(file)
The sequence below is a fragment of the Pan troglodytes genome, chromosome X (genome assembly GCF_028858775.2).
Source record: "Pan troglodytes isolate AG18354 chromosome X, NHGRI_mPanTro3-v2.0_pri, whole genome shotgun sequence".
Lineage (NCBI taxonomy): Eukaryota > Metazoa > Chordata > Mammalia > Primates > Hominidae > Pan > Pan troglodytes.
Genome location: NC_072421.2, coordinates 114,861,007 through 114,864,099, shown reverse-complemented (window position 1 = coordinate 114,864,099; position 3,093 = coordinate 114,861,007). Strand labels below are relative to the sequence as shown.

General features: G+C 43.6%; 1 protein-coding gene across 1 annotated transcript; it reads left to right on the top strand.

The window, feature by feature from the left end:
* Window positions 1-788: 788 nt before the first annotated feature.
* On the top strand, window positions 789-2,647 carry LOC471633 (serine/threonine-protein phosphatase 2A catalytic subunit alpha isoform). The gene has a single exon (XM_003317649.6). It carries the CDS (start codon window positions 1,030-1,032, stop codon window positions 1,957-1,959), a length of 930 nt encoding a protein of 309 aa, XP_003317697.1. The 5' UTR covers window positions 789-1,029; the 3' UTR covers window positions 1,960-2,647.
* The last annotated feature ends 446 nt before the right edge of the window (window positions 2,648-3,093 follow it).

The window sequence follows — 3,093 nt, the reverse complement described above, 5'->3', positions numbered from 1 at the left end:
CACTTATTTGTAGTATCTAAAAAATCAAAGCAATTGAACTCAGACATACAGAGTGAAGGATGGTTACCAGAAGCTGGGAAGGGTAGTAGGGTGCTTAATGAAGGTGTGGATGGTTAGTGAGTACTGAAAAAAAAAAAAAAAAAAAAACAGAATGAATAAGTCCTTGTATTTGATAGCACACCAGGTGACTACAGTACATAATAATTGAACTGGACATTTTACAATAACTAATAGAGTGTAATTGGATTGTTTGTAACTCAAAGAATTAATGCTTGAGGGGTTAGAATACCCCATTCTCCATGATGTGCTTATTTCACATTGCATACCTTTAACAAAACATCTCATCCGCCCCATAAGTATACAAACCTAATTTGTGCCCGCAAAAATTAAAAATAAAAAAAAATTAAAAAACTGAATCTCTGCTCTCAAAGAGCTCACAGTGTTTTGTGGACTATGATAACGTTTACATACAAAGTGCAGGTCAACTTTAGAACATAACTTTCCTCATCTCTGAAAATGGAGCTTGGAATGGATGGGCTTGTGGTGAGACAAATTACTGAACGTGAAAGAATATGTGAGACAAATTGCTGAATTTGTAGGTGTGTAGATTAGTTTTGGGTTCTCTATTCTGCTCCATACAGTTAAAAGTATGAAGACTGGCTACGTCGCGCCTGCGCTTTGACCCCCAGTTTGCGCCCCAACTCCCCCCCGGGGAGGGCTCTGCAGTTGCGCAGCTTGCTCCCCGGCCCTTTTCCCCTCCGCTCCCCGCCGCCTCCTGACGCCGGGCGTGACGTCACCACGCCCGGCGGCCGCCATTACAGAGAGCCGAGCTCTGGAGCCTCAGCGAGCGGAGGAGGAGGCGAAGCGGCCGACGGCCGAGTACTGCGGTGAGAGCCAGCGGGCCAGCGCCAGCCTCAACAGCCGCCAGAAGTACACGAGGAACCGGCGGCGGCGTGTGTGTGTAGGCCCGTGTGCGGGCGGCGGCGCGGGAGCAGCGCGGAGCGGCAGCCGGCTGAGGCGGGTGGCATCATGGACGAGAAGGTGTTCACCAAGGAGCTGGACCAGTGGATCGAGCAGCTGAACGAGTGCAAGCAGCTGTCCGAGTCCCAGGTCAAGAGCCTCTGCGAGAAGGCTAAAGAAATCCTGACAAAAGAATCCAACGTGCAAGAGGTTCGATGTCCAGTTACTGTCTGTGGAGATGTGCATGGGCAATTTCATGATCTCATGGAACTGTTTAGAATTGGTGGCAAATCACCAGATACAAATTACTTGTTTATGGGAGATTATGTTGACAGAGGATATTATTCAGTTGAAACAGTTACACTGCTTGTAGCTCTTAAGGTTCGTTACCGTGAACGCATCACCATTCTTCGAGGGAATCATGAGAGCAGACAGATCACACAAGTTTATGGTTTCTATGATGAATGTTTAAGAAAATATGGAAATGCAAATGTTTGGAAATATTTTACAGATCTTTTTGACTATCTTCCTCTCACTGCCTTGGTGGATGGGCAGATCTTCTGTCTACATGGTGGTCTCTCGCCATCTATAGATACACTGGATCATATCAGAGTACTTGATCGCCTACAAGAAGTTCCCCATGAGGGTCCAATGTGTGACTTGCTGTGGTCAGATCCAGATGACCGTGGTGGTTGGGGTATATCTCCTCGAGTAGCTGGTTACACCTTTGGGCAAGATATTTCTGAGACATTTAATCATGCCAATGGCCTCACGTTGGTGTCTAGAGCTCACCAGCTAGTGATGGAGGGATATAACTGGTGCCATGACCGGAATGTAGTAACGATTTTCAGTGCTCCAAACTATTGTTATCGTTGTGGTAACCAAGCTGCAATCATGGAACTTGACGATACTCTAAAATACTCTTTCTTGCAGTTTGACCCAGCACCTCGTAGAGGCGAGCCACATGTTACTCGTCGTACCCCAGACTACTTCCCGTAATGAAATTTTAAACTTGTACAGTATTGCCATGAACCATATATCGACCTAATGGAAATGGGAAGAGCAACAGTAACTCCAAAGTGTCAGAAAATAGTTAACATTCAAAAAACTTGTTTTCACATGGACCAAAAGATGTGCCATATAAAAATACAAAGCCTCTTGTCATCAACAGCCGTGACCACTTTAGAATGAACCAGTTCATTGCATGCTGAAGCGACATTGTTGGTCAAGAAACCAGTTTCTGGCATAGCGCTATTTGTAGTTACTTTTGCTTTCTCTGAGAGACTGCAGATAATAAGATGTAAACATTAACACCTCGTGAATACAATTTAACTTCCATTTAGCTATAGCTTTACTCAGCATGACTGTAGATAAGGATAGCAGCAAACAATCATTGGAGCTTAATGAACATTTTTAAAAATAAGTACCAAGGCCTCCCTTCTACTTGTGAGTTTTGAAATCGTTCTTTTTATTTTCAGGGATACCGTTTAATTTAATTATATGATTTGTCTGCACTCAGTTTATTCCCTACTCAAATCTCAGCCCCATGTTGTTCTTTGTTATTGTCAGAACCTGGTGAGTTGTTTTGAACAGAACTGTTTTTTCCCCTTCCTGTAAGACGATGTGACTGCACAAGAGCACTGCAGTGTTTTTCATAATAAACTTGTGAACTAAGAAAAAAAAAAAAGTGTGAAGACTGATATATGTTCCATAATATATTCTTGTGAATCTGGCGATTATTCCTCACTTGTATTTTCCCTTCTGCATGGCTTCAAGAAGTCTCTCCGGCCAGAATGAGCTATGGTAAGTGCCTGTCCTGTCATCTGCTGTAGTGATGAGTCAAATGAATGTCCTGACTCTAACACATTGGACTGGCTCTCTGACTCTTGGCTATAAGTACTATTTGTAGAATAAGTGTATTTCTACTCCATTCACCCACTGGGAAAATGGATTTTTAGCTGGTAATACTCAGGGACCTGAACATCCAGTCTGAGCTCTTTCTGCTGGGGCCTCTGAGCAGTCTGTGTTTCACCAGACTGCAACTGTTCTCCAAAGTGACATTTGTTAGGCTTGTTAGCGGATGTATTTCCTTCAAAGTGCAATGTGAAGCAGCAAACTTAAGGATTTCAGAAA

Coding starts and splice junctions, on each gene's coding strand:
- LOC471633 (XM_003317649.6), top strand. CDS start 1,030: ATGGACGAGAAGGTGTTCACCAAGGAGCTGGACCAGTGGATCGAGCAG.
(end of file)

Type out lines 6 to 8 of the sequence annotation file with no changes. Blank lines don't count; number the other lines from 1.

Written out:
The window, feature by feature from the left end:
* Window positions 1-788: 788 nt before the first annotated feature.
* On the top strand, window positions 789-2,647 carry LOC471633 (serine/threonine-protein phosphatase 2A catalytic subunit alpha isoform). The gene has a single exon (XM_003317649.6). It carries the CDS (start codon window positions 1,030-1,032, stop codon window positions 1,957-1,959), a length of 930 nt encoding a protein of 309 aa, XP_003317697.1. The 5' UTR covers window positions 789-1,029; the 3' UTR covers window positions 1,960-2,647.